Most of all, they wanted earnings guidance — a quarterly estimate. But three of the most important variables that determined short-term earnings were out of our hands. A hurricane could wreak havoc with production. A new European Union regulation could change the economics of our most important market. And a shift in the euro-to-dollar exchange rate could affect our margins dramatically. How could the company then commit to earnings of 20 cents per share for the fall quarter? “We will commit,” I told the shareholders, “only to those metrics over which we have control. And we will deliver what we promise.”
Of course, the real reason shareholders wanted a number was to hold us to it. Those who miss their guidance numbers are crucified in the market. But demanding earnings guidance also gave analysts an easy way to judge the company without having to do their homework. If we missed our numbers, they could easily conclude that we didn’t know how to forecast, or how to control our business.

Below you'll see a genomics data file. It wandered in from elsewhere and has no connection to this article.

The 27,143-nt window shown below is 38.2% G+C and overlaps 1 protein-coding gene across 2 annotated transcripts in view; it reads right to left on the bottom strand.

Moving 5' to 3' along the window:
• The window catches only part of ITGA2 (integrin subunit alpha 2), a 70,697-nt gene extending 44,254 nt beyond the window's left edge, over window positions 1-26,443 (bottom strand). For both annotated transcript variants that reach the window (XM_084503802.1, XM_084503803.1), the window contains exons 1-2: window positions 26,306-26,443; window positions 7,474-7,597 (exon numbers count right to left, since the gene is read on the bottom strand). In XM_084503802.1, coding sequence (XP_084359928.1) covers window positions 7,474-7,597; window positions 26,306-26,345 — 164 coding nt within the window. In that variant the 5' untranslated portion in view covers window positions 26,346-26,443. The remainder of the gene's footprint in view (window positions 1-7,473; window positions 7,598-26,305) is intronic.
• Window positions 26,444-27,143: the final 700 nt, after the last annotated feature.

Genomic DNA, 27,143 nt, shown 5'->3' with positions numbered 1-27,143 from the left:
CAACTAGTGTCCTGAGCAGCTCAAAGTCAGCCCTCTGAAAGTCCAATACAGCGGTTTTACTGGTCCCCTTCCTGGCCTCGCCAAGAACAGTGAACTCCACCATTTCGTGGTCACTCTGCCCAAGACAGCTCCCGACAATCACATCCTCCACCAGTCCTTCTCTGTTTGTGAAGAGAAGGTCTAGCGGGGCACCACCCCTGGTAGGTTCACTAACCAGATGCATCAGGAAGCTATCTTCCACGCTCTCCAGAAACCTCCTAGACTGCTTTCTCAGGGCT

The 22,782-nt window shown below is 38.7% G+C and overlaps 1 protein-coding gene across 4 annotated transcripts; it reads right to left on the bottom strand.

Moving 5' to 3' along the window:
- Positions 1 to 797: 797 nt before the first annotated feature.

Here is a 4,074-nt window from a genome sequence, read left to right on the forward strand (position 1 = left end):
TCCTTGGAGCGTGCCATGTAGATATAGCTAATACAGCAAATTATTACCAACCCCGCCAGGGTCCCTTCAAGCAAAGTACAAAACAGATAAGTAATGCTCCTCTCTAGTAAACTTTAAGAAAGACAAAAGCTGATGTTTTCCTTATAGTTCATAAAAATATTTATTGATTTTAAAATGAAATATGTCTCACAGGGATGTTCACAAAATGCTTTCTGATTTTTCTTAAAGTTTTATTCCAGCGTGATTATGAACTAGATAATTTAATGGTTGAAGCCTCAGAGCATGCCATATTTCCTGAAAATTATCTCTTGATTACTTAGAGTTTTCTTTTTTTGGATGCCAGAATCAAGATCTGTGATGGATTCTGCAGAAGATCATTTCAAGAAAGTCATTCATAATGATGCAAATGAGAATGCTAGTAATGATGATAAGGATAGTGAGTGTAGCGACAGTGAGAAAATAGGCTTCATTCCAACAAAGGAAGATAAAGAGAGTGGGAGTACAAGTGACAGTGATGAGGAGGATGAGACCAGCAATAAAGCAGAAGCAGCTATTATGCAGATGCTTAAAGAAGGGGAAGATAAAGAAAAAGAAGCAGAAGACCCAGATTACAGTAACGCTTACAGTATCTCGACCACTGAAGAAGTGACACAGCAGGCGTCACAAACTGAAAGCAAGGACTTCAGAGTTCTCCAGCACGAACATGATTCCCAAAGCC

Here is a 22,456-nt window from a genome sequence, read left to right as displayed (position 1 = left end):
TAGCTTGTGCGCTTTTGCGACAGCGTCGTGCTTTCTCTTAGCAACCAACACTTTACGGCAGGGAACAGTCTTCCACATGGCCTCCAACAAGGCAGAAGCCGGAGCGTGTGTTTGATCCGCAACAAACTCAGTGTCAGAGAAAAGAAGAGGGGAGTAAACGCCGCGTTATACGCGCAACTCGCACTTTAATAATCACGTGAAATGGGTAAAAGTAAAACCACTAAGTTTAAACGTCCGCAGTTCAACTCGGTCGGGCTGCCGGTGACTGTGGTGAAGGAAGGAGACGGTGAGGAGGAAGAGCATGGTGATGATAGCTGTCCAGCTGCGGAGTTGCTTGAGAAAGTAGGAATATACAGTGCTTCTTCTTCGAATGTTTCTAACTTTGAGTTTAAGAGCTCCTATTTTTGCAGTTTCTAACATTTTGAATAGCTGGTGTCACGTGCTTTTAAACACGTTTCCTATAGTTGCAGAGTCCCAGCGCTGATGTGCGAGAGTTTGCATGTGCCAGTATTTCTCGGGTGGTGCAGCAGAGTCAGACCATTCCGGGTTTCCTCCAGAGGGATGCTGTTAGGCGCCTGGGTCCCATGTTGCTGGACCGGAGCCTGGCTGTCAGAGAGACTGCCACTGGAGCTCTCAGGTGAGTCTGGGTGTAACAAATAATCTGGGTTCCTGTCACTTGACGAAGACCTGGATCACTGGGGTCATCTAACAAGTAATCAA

As an alternative approach for our investors, I found myself returning to the phrase “commit and deliver.” Ultimately, the team who prepared the annual report put it on the cover in 2002. This report was a turning point. Hereafter, our focus was clear. To investors, customers, and employees, we would be a Commit and Deliver company.
Mantle of Infallibility
While all this was going on, of course, we were engaged in running the company. Again, I was taken aback by something I had previously understood only on an intellectual level: the mantle of infallibility attributed to the CEO. Managers do not want to openly disagree with a CEO. You have to make it comfortable for people to express their points of view, and yet retain decision rights about important things.
Chiquita had a history of dominant chief executives. Too many people reported directly to the CEO; far too many trivial matters crossed the CEO’s desk. My e-mail inbox overflowed, often with grievances by one individual against another, or with copies of routine reports and memos. An entire financial reporting system had been set up exclusively for the CEO. It deserved an “A” for volume and an “F” for content.